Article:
Faculty of Science projects awarded $9.3m from Marsden Fund

The ‘memory effect’ of cloud formations and better ways to predict extreme weather are just two of 16 Faculty of Science projects to attract funding from Te Pūtea Rangahau a Marsden.

In total, the Faculty’s research has been awarded $9.26 million.

Successfully-funded projects ranged across almost every discipline, from the Department of Physics which was awarded $2.7 million across three projects, to the School of Biological Sciences, awarded more than $1.5 million, also across three projects.

Seven Fast Start projects were funded in total, including Dr Arne Nieuwenhuys’ investigation of the effects of sleep deprivation on our ability to cope when we are under stress, and Dr Yalu Wen’s work using biological big data to predict disease risk.

Larger projects funded this year include Dr Anna Santure’s work to examine why many invasive species have adapted rapidly despite low genetic diversity within the population. She will look in particular at the role of transposable elements – DNA sequences that ‘jump’ around the genome – in creating novel genetic variation.

The project is intended to provide insight into the mechanisms enabling rapid adaptation in species with low genetic diversity, in particular in threatened populations, in the context of accelerating global change.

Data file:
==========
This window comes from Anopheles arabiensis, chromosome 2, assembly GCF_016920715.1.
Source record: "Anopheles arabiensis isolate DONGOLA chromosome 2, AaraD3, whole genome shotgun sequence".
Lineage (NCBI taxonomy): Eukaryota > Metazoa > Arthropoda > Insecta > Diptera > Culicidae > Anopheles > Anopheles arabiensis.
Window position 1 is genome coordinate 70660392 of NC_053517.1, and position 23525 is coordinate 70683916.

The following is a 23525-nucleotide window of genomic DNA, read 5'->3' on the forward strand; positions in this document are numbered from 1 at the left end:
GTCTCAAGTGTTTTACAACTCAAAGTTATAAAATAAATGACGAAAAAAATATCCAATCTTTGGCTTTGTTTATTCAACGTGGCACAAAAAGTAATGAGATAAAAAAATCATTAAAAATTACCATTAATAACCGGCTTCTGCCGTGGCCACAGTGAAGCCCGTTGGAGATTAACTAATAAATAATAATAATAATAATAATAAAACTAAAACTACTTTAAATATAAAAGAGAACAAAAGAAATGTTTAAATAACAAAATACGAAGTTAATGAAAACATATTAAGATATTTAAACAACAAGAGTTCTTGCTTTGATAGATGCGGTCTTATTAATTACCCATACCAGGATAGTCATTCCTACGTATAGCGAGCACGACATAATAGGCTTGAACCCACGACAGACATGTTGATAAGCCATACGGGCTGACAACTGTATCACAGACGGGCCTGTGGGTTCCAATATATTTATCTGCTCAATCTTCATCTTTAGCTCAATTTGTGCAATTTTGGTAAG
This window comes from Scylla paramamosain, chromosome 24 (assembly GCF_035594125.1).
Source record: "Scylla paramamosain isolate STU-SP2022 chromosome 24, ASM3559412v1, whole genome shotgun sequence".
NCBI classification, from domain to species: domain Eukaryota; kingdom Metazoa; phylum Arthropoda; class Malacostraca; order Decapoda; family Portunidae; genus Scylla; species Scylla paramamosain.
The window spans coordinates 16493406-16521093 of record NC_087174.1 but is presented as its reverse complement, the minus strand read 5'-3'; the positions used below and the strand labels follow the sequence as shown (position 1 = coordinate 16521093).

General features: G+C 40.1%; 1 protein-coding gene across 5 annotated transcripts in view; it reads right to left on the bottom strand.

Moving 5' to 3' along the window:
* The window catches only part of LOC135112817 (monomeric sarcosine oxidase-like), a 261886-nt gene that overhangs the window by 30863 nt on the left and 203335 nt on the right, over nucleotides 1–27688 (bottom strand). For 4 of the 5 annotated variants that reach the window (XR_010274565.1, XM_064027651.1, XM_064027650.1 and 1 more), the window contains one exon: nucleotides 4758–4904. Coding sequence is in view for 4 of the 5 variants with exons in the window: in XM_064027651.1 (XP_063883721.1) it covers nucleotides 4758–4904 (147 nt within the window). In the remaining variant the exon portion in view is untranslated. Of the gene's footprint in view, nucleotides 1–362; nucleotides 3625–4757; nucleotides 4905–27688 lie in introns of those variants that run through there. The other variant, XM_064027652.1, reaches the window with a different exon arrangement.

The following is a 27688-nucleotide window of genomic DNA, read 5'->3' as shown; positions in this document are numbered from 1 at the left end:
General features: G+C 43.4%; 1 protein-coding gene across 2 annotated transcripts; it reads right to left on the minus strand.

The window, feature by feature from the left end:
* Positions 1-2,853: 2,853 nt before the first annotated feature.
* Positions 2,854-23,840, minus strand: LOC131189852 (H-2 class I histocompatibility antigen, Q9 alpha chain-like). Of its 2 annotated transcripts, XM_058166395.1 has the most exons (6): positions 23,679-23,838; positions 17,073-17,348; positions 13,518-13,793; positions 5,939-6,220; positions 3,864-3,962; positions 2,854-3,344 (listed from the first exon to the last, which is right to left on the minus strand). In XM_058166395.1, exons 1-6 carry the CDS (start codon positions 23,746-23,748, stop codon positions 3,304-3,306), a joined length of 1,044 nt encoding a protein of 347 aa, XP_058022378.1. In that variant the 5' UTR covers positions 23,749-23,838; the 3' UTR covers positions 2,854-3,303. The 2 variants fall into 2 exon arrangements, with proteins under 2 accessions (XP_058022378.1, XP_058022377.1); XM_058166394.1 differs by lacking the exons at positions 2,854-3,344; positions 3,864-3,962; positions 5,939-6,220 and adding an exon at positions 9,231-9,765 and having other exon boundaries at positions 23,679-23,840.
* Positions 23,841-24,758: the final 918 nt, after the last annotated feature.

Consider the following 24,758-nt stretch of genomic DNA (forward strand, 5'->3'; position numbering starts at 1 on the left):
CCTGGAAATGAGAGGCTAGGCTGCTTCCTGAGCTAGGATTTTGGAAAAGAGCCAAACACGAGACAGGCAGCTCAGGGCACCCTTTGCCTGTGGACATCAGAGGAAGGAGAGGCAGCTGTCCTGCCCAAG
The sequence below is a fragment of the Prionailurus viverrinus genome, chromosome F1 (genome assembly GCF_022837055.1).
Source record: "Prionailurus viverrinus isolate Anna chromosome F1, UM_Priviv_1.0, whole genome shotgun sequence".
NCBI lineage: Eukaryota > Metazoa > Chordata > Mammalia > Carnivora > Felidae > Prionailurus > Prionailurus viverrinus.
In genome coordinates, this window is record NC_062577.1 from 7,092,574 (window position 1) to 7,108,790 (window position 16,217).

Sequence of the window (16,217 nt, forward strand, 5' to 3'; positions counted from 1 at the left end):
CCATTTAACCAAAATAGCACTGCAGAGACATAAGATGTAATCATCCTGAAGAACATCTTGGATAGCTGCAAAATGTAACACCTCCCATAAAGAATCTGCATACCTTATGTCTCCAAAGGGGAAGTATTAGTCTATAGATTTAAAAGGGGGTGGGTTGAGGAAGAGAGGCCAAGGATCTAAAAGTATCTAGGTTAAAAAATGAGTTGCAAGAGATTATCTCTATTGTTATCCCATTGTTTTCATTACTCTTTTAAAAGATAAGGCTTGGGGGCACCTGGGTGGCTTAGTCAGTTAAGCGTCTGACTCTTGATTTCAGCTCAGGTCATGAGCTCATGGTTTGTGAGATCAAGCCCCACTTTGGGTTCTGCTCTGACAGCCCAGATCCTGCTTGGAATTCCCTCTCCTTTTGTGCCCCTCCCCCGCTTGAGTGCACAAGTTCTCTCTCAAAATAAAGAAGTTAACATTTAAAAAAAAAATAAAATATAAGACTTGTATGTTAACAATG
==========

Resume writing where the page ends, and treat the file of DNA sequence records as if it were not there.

Professor Bernd Krauskopf’s project to investigate feedback loops in climate systems received $689,000 in funding, Professor Stuart Murdoch’s project looking at multimode microresonator optical frequency combs received $922,000 in funding and Dr Claude Aguergaray’s project looking at new pulse dynamics for the lasers of tomorrow received $960,000.

Dean of the Faculty of Science Professor John Hosking congratulated successful researchers, saying the funding this year once again demonstrated the outstanding breadth and depth of research within the Faculty.

“I am delighted our work has attracted such significant funding across such a wide number of disciplines,” he says. “It’s a vote of confidence in our researchers and their ability to do high quality science that really is first class.”

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